Pass judgement on facets with DIA; Van Gogh portray cannot be seized

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Detroit — A Detroit federal judge on Friday dismissed a lawsuit to seize an allegedly stolen Vincent van Gogh painting from the Detroit Institute of Arts and give the artwork to its purported owner in Brazil.

U.S. District Judge George Caram Steeh ruled that the DIA did not have to hand over “Liseuse De Romans,” also known as “The Novel Reader” or “The Reading Lady,” which is temporarily displaying in an exhibition that ends Sunday. The judge ruled the artwork is protected by a federal law granting immunity to foreign artwork on display in the United States.

The DIA lawyers argued that the artwork could not be touched because it is protected by a federal law called the Immunity from Seizure Act granting immunity to foreign artwork on display in the United States.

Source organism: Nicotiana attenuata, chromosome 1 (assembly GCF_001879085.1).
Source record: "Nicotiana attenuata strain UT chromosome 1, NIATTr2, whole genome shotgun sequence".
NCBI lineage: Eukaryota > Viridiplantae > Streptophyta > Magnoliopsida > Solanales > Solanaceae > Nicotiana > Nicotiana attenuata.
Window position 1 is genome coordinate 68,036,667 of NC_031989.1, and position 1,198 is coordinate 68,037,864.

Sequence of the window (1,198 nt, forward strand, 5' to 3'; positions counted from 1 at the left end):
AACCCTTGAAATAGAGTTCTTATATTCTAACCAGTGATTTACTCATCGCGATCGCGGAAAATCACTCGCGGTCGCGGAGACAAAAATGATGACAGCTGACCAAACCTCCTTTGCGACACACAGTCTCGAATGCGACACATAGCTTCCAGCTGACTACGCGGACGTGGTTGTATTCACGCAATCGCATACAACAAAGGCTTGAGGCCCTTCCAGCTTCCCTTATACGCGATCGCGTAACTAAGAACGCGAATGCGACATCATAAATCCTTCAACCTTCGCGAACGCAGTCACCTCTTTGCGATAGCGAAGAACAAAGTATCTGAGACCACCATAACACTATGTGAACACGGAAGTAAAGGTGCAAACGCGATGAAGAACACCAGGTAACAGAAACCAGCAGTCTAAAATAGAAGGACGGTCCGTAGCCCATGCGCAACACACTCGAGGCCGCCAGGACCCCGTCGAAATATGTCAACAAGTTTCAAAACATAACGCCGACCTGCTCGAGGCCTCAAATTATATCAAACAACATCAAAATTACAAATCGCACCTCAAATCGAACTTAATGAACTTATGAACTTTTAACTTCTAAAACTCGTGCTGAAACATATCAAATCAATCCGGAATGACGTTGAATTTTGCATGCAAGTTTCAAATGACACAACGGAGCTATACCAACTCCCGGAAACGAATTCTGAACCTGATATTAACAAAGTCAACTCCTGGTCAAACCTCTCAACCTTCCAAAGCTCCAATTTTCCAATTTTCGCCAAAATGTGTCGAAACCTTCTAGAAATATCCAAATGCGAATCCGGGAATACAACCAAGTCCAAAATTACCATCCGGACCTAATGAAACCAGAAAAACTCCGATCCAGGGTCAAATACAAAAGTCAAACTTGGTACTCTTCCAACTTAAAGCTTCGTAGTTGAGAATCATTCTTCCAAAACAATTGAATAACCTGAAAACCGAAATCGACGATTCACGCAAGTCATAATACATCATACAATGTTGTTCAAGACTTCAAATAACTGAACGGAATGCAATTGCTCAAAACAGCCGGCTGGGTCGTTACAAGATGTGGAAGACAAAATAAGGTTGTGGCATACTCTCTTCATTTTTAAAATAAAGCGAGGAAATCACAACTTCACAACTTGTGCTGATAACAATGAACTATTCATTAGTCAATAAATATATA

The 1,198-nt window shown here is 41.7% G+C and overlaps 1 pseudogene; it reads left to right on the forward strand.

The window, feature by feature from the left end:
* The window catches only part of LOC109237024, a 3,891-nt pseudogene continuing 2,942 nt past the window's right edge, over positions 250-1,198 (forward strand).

“The painting is immune from seizure pursuant to the act, which prohibits the court from issuing an injunction or entering any other order that would deprive the defendant of custody or control of the painting,” Steeh wrote in an 11-page decision. “Because the court cannot grant the ultimate relief sought by plaintiff, the lawsuit will be dismissed.”

The purported owner, Brazilian art collector Gustavo Soter and his art brokerage company, Brokerarte Capital Partners LLC, said the painting was stolen and had been missing for nearly six years until it was discovered recently on display at the DIA as part of the museum’s “Van Gogh in America” exhibition.

Steeh had nine days earlier ordered that the painting not be removed or hidden, and the DIA posted a security guard near the Van Gogh artwork in recent days.

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